Your Domain Name Sucks: Tips for Next Time

by Joe Schaefer 3 Comments December 8, 2009

And then brave Perseus slew the evil Medusa. Upon decapitating her, Pegasus sprang from her body; his glorious form the result of Poseidon’s union with Medusa, known for turning those who look into her eyes into cold stone. Their beautiful, winged offspring would later be heroic in assisting Bellaraphon’s defeat of the blight known as Chimera. What a perfect name for a fictitious film company; Pegasus Films. It stands for beauty, bravery, strength and what a pretty little graphic we would have! Can you see it now? Oh yeah, someone already has a flying horse. That’s Tri-Star. Ahh well.

(and, more on myths later)

The point is, choosing the right name, for anything, is key. Take for example children. The Beach family might think it cute and endearing to name their daughter Sandy. While the McKrackens might make the mistake and name their child Philip. A child, your offspring, is a lot of things to you and yours. In one minute sense, your child is a symbol in the traditional sense. That symbol represents the love and beautiful union between his/her parents. The name that is bestowed upon said child should be well thought out and representative of something, not randomly picked due to its flavor of the week popularity or because so-and-so was singing at the moment of conception.

A business is much like a child. Sure you don’t have to change its diapers, but you do have to change the toner in the copier every once in a while. Messy.

In the sense that it starts small, you nurture it, it matures, grows and you protect it, it is much like a child. Why not name it something that people will not only remember, but give it a name that has meaning, is representative and one that is symbolic for what you do, what your product is or who you are. And better yet, why not give it the justice it deserves: something memorable, valuable and SEARCH FRIENDLY.

When it comes to a domain name, we’re talking Internet. When talking Internet, we’re usually talking traffic. You want traffic to your site right? Then why does your domain name have to suck?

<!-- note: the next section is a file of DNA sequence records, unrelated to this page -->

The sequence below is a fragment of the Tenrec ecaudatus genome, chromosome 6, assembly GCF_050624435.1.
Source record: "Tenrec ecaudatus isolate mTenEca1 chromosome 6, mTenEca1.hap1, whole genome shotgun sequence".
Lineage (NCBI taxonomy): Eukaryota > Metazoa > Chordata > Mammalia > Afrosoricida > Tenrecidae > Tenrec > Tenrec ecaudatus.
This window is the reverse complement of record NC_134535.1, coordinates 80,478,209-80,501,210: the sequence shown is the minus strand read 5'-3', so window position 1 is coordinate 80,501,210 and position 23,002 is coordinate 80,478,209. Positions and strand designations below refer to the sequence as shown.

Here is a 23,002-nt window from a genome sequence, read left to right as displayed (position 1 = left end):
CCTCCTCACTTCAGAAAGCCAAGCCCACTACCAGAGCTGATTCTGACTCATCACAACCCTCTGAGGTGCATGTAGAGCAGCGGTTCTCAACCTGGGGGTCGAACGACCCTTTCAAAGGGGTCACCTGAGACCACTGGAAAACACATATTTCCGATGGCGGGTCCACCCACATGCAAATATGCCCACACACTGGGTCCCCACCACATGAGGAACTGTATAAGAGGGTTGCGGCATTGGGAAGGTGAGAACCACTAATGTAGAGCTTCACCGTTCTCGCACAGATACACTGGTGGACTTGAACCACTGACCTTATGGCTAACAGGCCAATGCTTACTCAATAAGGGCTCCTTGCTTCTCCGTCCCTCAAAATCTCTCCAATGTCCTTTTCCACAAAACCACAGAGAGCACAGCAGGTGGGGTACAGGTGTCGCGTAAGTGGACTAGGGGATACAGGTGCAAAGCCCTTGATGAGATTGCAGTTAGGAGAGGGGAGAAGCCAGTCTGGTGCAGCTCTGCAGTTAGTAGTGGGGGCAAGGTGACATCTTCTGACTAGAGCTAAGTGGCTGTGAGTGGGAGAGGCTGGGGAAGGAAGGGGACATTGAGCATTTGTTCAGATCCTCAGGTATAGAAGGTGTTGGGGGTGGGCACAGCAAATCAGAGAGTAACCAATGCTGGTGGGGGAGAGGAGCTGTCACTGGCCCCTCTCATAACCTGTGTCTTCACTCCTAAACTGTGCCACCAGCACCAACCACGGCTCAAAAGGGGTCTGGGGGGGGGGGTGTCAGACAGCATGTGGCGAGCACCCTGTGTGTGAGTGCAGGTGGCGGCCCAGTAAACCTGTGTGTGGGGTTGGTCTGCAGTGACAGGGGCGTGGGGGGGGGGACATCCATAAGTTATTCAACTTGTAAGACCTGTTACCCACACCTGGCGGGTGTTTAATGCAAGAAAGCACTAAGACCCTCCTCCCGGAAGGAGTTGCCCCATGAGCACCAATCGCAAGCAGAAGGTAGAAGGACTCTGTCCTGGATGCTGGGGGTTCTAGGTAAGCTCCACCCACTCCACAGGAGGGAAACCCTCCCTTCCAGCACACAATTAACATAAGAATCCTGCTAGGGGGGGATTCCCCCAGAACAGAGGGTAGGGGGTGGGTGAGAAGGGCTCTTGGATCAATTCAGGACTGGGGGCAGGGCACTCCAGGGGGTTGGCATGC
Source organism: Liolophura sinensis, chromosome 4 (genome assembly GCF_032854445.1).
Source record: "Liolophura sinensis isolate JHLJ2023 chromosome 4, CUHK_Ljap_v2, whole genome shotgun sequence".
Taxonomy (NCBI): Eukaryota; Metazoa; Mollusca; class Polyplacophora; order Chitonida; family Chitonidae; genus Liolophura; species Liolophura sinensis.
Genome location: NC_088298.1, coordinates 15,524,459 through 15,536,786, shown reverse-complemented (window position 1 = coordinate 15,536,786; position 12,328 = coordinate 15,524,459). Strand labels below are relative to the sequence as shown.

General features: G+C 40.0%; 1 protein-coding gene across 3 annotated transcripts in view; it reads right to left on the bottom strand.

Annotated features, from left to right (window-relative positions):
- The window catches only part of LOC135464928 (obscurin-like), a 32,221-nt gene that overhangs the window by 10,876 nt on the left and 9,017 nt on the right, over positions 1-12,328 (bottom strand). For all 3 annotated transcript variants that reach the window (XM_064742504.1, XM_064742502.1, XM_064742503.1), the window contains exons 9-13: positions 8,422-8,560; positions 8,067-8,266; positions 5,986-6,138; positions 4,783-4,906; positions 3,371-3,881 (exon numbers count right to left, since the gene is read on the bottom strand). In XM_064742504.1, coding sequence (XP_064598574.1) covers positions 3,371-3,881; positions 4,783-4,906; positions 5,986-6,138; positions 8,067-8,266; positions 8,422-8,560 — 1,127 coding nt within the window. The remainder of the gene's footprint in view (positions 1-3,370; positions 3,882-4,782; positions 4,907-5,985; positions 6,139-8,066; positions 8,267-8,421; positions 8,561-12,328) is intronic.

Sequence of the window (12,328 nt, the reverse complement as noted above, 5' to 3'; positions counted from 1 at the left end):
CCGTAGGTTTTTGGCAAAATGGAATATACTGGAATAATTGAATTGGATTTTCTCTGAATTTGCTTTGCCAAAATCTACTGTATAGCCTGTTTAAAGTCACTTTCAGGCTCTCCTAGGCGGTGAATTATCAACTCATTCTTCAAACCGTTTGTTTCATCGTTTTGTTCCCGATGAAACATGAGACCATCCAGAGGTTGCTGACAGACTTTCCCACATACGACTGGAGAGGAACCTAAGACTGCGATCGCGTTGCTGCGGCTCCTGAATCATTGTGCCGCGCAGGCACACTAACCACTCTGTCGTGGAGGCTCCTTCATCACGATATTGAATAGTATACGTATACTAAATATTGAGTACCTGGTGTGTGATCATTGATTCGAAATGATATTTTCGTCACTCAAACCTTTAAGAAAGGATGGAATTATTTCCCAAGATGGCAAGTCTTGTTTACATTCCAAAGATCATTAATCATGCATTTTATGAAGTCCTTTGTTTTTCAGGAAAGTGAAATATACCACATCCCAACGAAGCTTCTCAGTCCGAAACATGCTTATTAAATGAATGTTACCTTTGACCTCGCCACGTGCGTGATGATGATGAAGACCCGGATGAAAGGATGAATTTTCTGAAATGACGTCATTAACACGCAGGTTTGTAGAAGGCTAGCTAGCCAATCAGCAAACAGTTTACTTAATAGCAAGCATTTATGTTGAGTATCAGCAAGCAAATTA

It doesn’t.

That was rude of me to say, but this is my blog, you’re on my block, so deal with it. But, for those who are still sticking around, here is a short list of rules/guidelines I use at work:

> Client Initial Suggestions

Carefully consider the clients desires and needs. Utilize the domain or derivations thereof throughout the process. If the suggested domain passes the other steps, use it.

> Top Keywords

Brainstorm up to 10 of the best keywords that also meet the below criteria. Utilize prefixes and suffixes. These can be can be implemented for a valued domain name. A very good SEO tactic. A keyword-rich domain name can be used to your advantage over the competition when coupled with an SEO campaign.

> KISS it

Keep It Simple Stupid (KISS). Watch for difficult (or inadvertently misspelled) to remember and/or spelling and pronunciation. Word of mouth won’t translate to word-of-mouse very easily.

> Reject Confusing Domain Names

If a site has a similar name, you risk user confusion. Be unique but expressive. By skirting too close to similarity you risk misdirected traffic, elsewhere.

> Intent

Does your domain name express what the site actually does? This is not always the case and many popular sites will prove this rule wrong, but if you can express the site’s intent first and foremost, do so.

> Length Matters

Shorter names lend themselves to easy remembering, typing and sharing – all of which you want.

> A Rule/Guideline About Color

This one doesn’t always work, but a combination of two words where one is a color is one of the best ways to help people remember a name or a concept. Try it.

> The Hyphens and Number No-No

Hyphens and number spellings (or lack thereof of spelling out a number) can lead to misdirected traffic, a poor remember factor. Avoid it.

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MYTH #1: A keyword-rich domain name will rank my site well, immediately

MYTH #2: An easy to remember domain name will send throngs of traffic

MYTH #3: A great domain name will sell my crappy products

Have a domain name myth? Comment about it here and let’s get some conversation going. What are you waiting for? TYPE!

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